In a new study published online in the open-access journal PLoS Pathogens, Dr. Vincent J. Munster, of Erasmus Medical Center, Rotterdam, and colleagues identify new host species for avian influenza A virus (H5N1) and provide important information on the distinctions between the ecology and epidemiology of various global strains of the virus.
An eight-year surveillance study, which included more than 36,000 wild migratory birds tested for low pathogenic avian influenza, details new data on host species, prevalence, and temporal and geographical variation of avian influenza in wild migratory birds in Europe. Seven previously unknown host species for H5N1 were identified, including four species of goose and the common gull, and dabbling ducks were found to harbor all but two known influenza virus subtypes.
The ecological and epidemiological data provided on influenza A virus should assist both in assessing the risk of the virus spread by wild birds and with the design of new surveillance studies for high and low pathogenic avian influenza in migratory birds.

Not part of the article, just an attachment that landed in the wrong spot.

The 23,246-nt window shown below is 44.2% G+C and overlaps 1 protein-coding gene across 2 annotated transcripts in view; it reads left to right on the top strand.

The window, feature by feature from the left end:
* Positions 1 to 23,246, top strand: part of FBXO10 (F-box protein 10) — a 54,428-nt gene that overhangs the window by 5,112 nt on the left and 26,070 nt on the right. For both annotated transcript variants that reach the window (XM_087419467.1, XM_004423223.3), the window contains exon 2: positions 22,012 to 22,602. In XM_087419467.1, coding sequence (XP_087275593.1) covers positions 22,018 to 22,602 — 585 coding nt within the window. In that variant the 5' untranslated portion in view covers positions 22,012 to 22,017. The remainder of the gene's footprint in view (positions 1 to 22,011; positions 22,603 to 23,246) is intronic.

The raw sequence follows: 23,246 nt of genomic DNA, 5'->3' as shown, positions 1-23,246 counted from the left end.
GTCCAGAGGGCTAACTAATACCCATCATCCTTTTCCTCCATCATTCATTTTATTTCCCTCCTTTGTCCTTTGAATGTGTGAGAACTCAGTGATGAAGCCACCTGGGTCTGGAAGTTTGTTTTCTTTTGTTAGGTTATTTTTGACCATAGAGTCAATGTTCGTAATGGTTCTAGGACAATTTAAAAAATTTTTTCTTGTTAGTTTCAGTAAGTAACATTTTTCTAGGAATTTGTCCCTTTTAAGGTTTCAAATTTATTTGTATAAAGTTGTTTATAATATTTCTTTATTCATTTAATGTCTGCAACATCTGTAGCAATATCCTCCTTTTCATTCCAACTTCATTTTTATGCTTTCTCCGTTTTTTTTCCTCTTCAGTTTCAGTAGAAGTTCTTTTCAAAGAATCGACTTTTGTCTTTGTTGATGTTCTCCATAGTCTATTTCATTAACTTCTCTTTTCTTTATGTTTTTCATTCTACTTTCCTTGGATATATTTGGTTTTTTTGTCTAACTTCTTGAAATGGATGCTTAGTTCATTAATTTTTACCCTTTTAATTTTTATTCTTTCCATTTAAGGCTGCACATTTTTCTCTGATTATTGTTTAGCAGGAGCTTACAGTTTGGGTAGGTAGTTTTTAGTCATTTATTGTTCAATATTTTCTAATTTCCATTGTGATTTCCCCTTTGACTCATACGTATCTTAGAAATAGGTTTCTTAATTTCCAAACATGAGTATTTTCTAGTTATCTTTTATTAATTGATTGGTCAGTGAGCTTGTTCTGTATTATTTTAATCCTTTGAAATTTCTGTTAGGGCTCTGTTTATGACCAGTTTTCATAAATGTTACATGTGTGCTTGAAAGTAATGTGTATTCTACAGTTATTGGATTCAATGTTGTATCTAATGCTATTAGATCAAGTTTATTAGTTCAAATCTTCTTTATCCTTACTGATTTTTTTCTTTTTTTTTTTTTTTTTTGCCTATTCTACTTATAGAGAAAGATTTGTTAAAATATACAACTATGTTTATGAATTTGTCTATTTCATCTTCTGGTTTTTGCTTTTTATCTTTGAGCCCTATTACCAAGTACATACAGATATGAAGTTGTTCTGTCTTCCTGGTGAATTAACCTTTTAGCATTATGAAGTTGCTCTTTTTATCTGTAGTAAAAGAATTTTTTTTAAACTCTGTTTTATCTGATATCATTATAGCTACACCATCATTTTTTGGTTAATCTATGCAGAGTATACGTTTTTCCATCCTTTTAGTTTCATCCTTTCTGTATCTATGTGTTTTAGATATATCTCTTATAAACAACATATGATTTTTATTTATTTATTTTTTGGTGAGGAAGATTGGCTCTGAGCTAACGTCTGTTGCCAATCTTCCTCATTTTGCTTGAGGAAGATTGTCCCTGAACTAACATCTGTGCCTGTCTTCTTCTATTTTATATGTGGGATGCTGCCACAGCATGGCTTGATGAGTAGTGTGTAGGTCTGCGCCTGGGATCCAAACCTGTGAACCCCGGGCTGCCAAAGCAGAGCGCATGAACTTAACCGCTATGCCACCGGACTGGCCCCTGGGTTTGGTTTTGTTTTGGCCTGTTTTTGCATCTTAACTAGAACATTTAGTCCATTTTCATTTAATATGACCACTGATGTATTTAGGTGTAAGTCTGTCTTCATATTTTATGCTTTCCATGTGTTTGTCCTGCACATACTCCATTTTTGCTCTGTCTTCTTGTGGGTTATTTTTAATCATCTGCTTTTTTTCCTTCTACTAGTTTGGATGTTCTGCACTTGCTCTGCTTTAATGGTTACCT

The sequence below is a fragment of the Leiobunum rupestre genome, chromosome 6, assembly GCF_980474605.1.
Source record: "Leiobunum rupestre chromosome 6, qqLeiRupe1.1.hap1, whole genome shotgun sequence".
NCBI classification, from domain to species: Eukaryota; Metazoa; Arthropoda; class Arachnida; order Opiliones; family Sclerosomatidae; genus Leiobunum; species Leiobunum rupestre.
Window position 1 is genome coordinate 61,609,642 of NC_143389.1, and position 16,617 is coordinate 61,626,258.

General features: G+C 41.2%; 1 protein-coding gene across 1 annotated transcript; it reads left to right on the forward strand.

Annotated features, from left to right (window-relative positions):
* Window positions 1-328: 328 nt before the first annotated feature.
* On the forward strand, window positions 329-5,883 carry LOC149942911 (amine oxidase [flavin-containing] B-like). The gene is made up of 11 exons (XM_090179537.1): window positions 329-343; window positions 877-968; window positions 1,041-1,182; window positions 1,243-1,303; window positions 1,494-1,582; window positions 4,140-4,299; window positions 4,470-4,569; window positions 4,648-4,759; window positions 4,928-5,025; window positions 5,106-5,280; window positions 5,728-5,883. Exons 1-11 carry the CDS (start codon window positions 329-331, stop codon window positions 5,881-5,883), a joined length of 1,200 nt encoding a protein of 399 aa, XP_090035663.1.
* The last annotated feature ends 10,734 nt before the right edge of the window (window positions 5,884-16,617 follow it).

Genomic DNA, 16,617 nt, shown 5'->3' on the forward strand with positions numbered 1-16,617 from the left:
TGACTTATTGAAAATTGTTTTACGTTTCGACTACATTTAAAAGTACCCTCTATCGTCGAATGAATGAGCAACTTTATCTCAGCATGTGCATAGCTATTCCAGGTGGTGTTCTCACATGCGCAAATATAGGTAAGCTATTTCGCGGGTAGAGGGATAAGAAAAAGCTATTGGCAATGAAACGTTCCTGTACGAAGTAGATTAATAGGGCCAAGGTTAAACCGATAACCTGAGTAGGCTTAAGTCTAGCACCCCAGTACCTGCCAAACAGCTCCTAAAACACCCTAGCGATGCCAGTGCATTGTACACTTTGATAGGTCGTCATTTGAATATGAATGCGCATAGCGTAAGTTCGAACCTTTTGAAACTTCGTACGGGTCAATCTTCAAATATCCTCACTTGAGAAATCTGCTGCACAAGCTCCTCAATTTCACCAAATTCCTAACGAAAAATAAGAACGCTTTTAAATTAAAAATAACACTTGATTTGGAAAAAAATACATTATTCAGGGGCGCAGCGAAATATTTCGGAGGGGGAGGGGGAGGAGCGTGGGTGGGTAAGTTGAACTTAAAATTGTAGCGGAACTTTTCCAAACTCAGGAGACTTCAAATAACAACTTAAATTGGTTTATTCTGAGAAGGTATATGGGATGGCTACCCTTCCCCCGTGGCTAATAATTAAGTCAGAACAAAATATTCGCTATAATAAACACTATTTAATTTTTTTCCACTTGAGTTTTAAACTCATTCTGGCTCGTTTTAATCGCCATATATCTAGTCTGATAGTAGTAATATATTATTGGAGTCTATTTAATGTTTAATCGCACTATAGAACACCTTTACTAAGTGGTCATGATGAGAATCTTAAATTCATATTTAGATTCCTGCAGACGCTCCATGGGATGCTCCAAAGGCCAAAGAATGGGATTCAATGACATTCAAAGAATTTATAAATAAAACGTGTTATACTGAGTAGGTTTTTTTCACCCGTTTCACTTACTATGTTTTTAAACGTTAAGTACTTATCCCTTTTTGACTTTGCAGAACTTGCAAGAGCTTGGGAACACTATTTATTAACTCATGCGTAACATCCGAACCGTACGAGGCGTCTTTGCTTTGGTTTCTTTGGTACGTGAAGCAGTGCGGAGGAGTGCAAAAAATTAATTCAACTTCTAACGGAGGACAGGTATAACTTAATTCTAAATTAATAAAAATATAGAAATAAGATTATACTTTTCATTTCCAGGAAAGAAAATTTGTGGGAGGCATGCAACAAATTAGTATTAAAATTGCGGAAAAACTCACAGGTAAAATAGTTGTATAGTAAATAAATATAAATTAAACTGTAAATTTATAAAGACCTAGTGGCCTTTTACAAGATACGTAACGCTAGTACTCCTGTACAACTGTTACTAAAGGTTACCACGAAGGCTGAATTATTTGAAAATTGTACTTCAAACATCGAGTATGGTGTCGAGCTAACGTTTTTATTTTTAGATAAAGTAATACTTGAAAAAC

This study was sponsored by the Dutch Ministry of Agriculture, The Netherlands Organisation for scientific research, the European Union, the Health Research Council of Southeast Sweden, the Kronan Foundation, the Medical Faculty of Umeå University, and the Swedish Research Council.
CITATION: Munster VJ, Baas C, Lexmond P, Waldenström J, Wallensten A, et al. (2007) Spatial, temporal, and species variation in prevalence of influenza A viruses in wild migratory birds. PLoS Pathog 3(5): e61. doi:10.1371/journal.ppat.0030061
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PLoS Pathogens is an open access, peer reviewed journal published weekly by the Public Library of Science (PLoS).